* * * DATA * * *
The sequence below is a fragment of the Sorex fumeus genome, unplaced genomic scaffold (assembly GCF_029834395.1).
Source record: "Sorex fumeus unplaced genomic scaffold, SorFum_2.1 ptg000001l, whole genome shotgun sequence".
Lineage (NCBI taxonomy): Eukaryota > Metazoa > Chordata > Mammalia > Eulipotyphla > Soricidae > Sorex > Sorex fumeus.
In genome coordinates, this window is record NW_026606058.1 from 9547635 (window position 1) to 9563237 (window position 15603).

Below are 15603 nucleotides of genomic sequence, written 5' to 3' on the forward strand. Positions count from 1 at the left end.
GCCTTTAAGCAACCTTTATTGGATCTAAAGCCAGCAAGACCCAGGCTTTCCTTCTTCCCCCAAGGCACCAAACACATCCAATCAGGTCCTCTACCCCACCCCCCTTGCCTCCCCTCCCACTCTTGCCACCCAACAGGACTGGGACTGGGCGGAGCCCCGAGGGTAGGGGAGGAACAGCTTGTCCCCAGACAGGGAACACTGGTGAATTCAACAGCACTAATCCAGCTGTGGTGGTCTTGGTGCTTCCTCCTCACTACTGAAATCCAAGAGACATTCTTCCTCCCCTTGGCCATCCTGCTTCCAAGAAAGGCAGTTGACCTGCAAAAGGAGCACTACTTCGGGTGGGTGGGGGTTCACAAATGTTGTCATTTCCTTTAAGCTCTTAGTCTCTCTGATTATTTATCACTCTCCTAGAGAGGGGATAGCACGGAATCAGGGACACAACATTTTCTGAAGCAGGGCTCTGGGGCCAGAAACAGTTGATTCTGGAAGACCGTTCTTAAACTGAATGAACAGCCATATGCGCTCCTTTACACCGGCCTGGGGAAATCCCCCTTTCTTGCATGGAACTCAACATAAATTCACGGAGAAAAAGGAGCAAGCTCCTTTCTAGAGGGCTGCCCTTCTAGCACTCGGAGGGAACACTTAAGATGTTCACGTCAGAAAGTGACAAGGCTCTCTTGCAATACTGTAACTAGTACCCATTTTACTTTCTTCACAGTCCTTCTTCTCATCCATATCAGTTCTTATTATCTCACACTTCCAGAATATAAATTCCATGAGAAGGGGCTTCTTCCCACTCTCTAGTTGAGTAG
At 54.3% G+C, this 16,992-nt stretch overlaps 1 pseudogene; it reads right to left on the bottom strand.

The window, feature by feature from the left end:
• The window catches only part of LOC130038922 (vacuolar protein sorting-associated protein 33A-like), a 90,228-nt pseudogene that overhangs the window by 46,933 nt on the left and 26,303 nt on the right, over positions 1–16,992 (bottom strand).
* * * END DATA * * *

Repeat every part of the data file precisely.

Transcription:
The sequence below is a fragment of the Sorex fumeus genome, unplaced genomic scaffold (assembly GCF_029834395.1).
Source record: "Sorex fumeus unplaced genomic scaffold, SorFum_2.1 ptg000001l, whole genome shotgun sequence".
Lineage (NCBI taxonomy): Eukaryota > Metazoa > Chordata > Mammalia > Eulipotyphla > Soricidae > Sorex > Sorex fumeus.
In genome coordinates, this window is record NW_026606058.1 from 9547635 (window position 1) to 9563237 (window position 15603).

Below are 15603 nucleotides of genomic sequence, written 5' to 3' on the forward strand. Positions count from 1 at the left end.
GCCTTTAAGCAACCTTTATTGGATCTAAAGCCAGCAAGACCCAGGCTTTCCTTCTTCCCCCAAGGCACCAAACACATCCAATCAGGTCCTCTACCCCACCCCCCTTGCCTCCCCTCCCACTCTTGCCACCCAACAGGACTGGGACTGGGCGGAGCCCCGAGGGTAGGGGAGGAACAGCTTGTCCCCAGACAGGGAACACTGGTGAATTCAACAGCACTAATCCAGCTGTGGTGGTCTTGGTGCTTCCTCCTCACTACTGAAATCCAAGAGACATTCTTCCTCCCCTTGGCCATCCTGCTTCCAAGAAAGGCAGTTGACCTGCAAAAGGAGCACTACTTCGGGTGGGTGGGGGTTCACAAATGTTGTCATTTCCTTTAAGCTCTTAGTCTCTCTGATTATTTATCACTCTCCTAGAGAGGGGATAGCACGGAATCAGGGACACAACATTTTCTGAAGCAGGGCTCTGGGGCCAGAAACAGTTGATTCTGGAAGACCGTTCTTAAACTGAATGAACAGCCATATGCGCTCCTTTACACCGGCCTGGGGAAATCCCCCTTTCTTGCATGGAACTCAACATAAATTCACGGAGAAAAAGGAGCAAGCTCCTTTCTAGAGGGCTGCCCTTCTAGCACTCGGAGGGAACACTTAAGATGTTCACGTCAGAAAGTGACAAGGCTCTCTTGCAATACTGTAACTAGTACCCATTTTACTTTCTTCACAGTCCTTCTTCTCATCCATATCAGTTCTTATTATCTCACACTTCCAGAATATAAATTCCATGAGAAGGGGCTTCTTCCCACTCTCTAGTTGAGTAG
At 54.3% G+C, this 16,992-nt stretch overlaps 1 pseudogene; it reads right to left on the bottom strand.

The window, feature by feature from the left end:
• The window catches only part of LOC130038922 (vacuolar protein sorting-associated protein 33A-like), a 90,228-nt pseudogene that overhangs the window by 46,933 nt on the left and 26,303 nt on the right, over positions 1–16,992 (bottom strand).